from the network; all three are vulnerable locally. The Register's article
notes that the remote management processor uses "network port 16992"
(unclear whether TCP or UDP; from context, probably TCP). Since this is a
feature of the management firmware, it is below all OS and VM-level
firewalls.

* From The Register:

  "In March 2017 a security researcher identified and reported to Intel a
  critical firmware vulnerability in business PCs and devices that utilize
  Intel Active Management Technology (AMT), Intel Standard Manageability
  (ISM), or Intel Small Business Technology (SBT)," an Intel spokesperson
  told The Register.

Intel is providing a signed firmware update by way of manufacturers.  The
Intel bulletin also includes interim mitigations.

The Intel warning is at:

https://security-center.intel.com/advisory.aspx?intelid=INTEL-SA-00075&languageid=en-fr

An extensive article also appeared in The Register at:

http://www.theregister.co.uk/2017/05/01/intel_amt_me_vulnerability/

- Bob Gezelter, http://www.rlgsc.com


"Cybercrime group abuses Windows app compatibility feature" (Lucian Constantin)

Gene Wirchenko <genew@telus.net>
Thu, 04 May 2017 17:35:45 -0700
Lucian Constantin, Computerworld, 4 May 2017
The FIN7/Carbanak gang deploys fake application compatibility patches
to inject malicious code into other processes
http://www.computerworld.com/article/3194587/security/cybercrime-group-abuses-windows-app-compatibility-feature.html

selected text:

When Microsoft made it possible for enterprises to quickly resolve
incompatibilities between their applications and new Windows versions, it
didn't intend to help malware authors as well. Yet, this feature is now
abused by cybercriminals for stealthy and persistent malware infections.

Security researchers from FireEye have recently seen the shim technique used
by a group of financially motivated cybercriminals known in the security
industry as FIN7 or Carbanak. Since 2015, this group has stolen between $500
million and $1 billion from hundreds of financial organizations worldwide.


Facebook and Google Were Victims of $100M Payment Scam (Fortune)

Monty Solomon <monty@roscom.com>
Wed, 3 May 2017 21:00:17 -0400
http://fortune.com/2017/04/27/facebook-google-rimasauskas/


Russian hackers use OAuth, fake Google apps to phish users

Monty Solomon <monty@roscom.com>
Wed, 3 May 2017 21:02:37 -0400
http://www.pcworld.com/article/3192484/security/russian-hackers-use-oauth-fake-google-apps-to-phish-users.html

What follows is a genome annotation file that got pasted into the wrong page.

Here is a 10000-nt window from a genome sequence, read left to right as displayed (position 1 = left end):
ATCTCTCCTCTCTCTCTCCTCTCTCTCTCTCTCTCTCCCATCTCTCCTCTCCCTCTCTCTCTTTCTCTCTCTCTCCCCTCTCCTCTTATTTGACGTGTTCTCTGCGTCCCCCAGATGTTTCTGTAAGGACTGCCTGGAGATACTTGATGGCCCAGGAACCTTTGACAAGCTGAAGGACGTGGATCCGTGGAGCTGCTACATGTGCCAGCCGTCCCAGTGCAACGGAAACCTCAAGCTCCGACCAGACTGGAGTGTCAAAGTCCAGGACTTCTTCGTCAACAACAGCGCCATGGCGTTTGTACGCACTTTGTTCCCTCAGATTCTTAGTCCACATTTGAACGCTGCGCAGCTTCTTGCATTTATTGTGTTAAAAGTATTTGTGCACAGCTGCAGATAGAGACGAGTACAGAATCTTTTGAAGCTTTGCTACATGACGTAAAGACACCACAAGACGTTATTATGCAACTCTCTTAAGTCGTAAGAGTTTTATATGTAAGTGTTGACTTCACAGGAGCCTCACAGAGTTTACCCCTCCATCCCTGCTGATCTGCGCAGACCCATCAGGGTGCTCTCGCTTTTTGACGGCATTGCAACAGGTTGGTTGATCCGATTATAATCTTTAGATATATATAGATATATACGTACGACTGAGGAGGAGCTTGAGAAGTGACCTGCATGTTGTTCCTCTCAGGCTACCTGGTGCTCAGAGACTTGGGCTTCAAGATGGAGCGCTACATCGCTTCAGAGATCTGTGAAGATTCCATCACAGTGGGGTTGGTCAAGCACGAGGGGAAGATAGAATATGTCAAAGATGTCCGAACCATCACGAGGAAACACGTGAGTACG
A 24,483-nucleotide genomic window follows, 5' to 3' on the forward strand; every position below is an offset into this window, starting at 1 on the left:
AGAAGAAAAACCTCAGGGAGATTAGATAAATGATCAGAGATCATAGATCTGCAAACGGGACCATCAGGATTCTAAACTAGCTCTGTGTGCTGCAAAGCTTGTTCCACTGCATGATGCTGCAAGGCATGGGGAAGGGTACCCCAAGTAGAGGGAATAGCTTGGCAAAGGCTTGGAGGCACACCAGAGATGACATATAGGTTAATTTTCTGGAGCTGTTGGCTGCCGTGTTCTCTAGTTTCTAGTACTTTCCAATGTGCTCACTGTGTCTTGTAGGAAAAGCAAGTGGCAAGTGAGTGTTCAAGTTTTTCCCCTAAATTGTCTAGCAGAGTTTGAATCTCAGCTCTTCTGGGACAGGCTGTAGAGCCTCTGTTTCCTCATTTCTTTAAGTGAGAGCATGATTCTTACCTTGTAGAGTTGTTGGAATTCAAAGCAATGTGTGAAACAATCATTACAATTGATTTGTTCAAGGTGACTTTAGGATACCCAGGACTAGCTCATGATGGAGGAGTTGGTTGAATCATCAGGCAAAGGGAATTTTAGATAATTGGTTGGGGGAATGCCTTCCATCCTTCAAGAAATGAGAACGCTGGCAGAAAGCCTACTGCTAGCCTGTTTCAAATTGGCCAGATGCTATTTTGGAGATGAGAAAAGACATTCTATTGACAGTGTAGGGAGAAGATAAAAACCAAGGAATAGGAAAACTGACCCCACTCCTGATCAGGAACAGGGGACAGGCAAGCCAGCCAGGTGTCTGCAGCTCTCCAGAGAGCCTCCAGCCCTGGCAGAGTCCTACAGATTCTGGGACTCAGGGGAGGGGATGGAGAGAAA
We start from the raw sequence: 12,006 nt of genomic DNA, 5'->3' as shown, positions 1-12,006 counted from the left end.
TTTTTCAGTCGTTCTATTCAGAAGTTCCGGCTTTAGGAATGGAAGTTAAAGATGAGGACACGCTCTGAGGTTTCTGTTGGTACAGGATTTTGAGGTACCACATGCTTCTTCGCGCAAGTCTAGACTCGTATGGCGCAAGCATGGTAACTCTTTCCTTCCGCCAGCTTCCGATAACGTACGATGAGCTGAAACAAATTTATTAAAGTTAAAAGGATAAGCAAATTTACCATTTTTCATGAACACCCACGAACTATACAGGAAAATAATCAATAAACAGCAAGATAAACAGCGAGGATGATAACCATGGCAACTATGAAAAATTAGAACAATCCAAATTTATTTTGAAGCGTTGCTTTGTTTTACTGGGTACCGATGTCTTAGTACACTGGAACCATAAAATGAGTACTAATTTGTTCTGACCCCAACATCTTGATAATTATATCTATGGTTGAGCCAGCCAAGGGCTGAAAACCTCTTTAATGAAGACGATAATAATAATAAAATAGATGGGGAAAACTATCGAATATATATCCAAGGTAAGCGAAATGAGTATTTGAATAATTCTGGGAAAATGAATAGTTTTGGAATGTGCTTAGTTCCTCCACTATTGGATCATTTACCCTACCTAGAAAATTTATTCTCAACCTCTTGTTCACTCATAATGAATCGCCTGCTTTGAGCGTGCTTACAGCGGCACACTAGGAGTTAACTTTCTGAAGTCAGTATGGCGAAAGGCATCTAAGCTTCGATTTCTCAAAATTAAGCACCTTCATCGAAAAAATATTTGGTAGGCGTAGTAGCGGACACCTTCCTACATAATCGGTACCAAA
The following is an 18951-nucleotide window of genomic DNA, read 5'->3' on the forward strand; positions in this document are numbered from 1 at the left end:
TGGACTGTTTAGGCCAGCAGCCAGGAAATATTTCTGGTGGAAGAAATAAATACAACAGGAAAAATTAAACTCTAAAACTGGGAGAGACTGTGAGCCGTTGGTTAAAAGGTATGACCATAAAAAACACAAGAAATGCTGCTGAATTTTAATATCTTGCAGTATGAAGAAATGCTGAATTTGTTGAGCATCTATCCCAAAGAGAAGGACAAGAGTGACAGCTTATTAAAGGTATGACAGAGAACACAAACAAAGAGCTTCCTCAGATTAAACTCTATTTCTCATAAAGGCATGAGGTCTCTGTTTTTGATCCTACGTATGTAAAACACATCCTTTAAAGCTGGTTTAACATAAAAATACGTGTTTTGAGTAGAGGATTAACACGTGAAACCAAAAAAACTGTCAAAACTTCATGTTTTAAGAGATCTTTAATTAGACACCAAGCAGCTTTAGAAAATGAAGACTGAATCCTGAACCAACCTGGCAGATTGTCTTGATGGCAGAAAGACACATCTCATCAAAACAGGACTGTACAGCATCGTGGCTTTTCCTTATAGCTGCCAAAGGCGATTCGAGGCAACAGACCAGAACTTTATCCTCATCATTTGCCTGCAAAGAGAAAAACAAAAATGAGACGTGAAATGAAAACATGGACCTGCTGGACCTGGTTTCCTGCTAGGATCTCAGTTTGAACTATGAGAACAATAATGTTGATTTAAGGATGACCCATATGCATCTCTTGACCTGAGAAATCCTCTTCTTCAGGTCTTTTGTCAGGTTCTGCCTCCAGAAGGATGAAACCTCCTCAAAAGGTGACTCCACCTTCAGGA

The Lost Picture Show: Hollywood Archivists Can't Outpace Obsolescence (IEEE Spectrum)

Gabe Goldberg <gabe@gabegold.com>
Thu, 4 May 2017 17:10:46 -0400

Studios invested heavily in magnetic-tape storage for film archiving but now
struggle to keep up with the technology

Digital technology has also radically altered the way that movies are
preserved for posterity, but here the effect has been far less salutary.
These days, the major studios and film archives largely rely on a magnetic
tape storage technology known as LTO, or linear tape-open to preserve motion
pictures. When the format first emerged in the late 1990s, it seemed like a
great solution. The first generation of cartridges held an impressive 100
gigabytes of uncompressed data; the latest, LTO-7, can hold 6 terabytes
uncompressed and 15 TB compressed. Housed properly, the tapes can have a
shelf life of 30 to 50 years. While LTO is not as long-lived as polyester
film stock, which can last for a century or more in a cold, dry environment,
it's still pretty good.

The problem with LTO is obsolescence. Since the beginning, the technology
has been on a Moore's Law-like march that has resulted in a doubling in tape
storage densities every 18 to 24 months.  As each new generation of LTO
comes to market, an older generation of LTO becomes obsolete. LTO
manufacturers guarantee at most two generations of backward compatibility.
What that means for film archivists with perhaps tens of thousands of LTO
tapes on hand is that every few years they must invest millions of dollars
in the latest format of tapes and drives and then migrate all the data on
their older tapes—or risk losing access to the information altogether.

http://spectrum.ieee.org/computing/it/the-lost-picture-show-hollywood-archivists-cant-outpace-obsolescence
<http://www.baseline-data.com/Resources/Blog/ID/25/The-History-of-LTO>
<https://www.theregister.co.uk/2015/09/16/lto_has_15tb_gen_7_tape_format/>
<http://www.enterprisestorageforum.com/continuity/features/article.php/3933731/Tape-Migration-Its-Not-Your-Grandfathers-Tape-Migration-Anymore.htm>


FBI allays some critics with first use of new mass-hacking warrant (Ars Technica)

Monty Solomon <monty@roscom.com>
Sun, 30 Apr 2017 17:18:35 -0400
https://arstechnica.com/tech-policy/2017/04/fbi-allays-some-critics-with-first-use-of-new-mass-hacking-warrant/


Fitbit Disputes Woman's Claim That Her Flex 2 Tracker Exploded on Its Own (Fortune)

Gabe Goldberg <gabe@gabegold.com>
Mon, 1 May 2017 19:10:51 -0400
http://fortune.com/2017/04/29/dina-mitchell-fitbit-flex-explosion/

The risk? Explosive trendy IoT devices?  Or old-fashioned scams?  Fortune
reports.  You decide.


The default sharing of you—a data privacy nightmare

Gabe Goldberg <gabe@gabegold.com>
Thu, 4 May 2017 17:04:00 -0400
*You go, business pro, and so goes your privacy.

*[Rant on] You loved your phone but one day a useful part of it breaks—a
sad day all around—amazingly right at the end of the 2-year contract with
a carrier
<http://www.city-data.com/forum/cell-phones-smartphones/1899178-need-phone-finish-out-2-year.html>.
We'll just call that a coincidence. Today that time period is referred to as
a payment plan [and one has the option of paying for the phone in full.] But
that is not the topic for today—nor is the topic about the default on
Chrome that can no longer be switched off which automatically plays
<https://www.nytimes.com/2017/03/20/technology/personaltech/stopping-video-autoplay-on-google-chrome.html?_r=0>
videos. Advertisers must and will find you. No, today's rant is about that